Some years ago I discovered a product called Magic Shell--an ice cream topping that's a liquid when you pour it on ice cream but quickly hardens when it contacts the cold ice cream. The result is a crunchy chocolate shell that covers the soft ice cream center. The IT world co-opted the term magic shell to refer to networks in which all the protective measures are on the outside or perimeter.
Back in the old days, when all companies had to work with were mainframes, network access control wasn't a major concern because the only way to access computers was to enter a large, cold, glass-walled data center and sit down in front of a terminal. Things have certainly changed in the intervening 20 or 30 years, however; during the past 5 years or so, most network access control has crystallized around the use of firewalls.
Obviously, you can use firewalls to protect internal networks from outside attacks; they are also sometimes used to separate segments of internal networks. But using firewalls for internal network segmentation doesn't always work smoothly, as a detailed Microsoft white paper (see the URL below) about how to make Active Directory (AD) replication work properly across firewalls shows.
Microsoft's Steve Riley advocates a sea change; his thesis is that the days of magic shell protective measures are nearing an end. Instead of depending solely on firewalls, modern networks need better protective measures to guard against attacks inside the perimeter. These attacks might come from malicious employees, compromised PCs running spyware or malware, or attackers who subvert other protective measures--including firewalls--to get to the soft, creamy center of the network.
A key component in this new world is the ability to enforce network security policies. Cisco and Microsoft are working toward delivering a comprehensive network access protection capability; in the meantime both companies advocate server and domain isolation techniques that use the IPsec extension set. These techniques use IPsec to segregate trusted machines into their own enclaves; trusted machines can always talk to each other, but machines that aren't trusted might be limited in the protocols and ports they can use or might not be able to communicate with trusted machines at all.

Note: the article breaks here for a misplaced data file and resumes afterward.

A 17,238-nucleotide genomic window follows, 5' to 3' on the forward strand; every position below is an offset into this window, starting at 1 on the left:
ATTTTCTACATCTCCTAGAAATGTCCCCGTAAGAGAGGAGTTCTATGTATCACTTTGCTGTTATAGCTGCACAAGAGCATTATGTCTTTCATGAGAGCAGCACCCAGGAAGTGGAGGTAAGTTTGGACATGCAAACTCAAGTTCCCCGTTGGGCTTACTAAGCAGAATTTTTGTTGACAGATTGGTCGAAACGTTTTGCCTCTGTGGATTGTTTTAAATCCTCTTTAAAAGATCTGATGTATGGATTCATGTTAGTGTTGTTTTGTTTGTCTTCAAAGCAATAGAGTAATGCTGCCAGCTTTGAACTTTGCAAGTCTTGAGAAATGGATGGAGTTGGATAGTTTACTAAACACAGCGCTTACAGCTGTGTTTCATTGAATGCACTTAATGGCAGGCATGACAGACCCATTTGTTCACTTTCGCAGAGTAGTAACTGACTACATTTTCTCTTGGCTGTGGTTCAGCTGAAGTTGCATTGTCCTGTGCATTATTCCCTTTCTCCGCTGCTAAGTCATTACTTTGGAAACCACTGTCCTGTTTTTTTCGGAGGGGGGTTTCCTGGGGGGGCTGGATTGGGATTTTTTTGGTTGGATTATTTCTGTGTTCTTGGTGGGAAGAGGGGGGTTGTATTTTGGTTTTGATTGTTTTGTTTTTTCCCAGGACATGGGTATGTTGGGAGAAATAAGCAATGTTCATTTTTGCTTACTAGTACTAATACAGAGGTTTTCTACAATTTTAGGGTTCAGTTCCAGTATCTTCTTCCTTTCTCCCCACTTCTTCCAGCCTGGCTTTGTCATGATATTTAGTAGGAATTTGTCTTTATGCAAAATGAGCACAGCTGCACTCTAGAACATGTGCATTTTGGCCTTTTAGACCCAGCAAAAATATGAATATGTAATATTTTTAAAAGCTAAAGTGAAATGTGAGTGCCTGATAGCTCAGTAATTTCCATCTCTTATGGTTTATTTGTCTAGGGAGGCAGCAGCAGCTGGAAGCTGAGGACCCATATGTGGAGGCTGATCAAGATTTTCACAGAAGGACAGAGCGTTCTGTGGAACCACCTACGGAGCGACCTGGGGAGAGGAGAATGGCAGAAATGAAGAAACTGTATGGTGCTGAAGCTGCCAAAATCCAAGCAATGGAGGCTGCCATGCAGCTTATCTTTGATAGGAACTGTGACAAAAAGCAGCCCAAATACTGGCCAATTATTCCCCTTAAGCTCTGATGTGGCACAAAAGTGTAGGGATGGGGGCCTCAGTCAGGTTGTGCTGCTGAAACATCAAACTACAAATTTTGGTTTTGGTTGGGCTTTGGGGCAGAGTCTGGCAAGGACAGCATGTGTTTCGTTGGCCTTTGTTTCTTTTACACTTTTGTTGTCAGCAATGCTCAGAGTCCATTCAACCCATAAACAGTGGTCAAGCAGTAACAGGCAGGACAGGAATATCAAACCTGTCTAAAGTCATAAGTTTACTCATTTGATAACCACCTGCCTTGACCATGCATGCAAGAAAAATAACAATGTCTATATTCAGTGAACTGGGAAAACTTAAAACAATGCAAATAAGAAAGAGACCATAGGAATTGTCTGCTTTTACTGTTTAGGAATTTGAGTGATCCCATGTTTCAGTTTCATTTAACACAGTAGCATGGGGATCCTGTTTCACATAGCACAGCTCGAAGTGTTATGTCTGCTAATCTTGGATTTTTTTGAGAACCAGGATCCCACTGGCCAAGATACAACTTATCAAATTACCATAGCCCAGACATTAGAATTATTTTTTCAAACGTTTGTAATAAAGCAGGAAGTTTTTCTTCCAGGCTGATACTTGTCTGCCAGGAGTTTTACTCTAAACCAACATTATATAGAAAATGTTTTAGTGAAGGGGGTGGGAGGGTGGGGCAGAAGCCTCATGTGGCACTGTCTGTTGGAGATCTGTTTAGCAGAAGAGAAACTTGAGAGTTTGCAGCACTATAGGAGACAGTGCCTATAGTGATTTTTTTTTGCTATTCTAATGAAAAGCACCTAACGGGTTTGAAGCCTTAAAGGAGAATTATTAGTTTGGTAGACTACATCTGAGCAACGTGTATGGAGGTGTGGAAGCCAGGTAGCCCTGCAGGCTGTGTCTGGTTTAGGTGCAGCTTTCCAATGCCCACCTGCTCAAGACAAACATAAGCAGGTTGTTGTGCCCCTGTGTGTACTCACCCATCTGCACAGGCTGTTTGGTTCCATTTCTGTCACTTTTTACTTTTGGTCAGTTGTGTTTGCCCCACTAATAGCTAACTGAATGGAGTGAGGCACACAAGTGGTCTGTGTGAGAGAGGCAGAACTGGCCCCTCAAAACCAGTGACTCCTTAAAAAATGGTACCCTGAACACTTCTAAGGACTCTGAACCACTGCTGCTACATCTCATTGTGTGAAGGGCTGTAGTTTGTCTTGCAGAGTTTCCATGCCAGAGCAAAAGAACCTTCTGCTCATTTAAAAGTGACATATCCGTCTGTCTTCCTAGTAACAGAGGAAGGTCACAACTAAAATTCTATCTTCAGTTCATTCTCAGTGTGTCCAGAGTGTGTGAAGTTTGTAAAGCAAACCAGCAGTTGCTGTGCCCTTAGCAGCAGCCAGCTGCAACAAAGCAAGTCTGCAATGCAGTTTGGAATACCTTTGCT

These changes obviously have big implications for Exchange. Where do your Exchange servers fit into a protected network? Which classes of machines and users should be able to access them, and what network policies should you apply to get those access controls into place? What about the all-important communication between Exchange and the domain controllers (DCs) and Global Catalogs (GCs) it uses? What about communication between front-end and back-end servers? These questions aren't trivial because their answers determine how well your Exchange servers work in an environment that has beefed-up security.
Next week I'll discuss what server and domain isolation means for Exchange and how you can start preparing to provide better Exchange security through the judicious use of IPsec. In the meantime, Microsoft's Web site contains many documents that cover server and network isolation and IPsec. I recommend that you look through them to get a feel for what server and domain isolation looks like from a design perspective.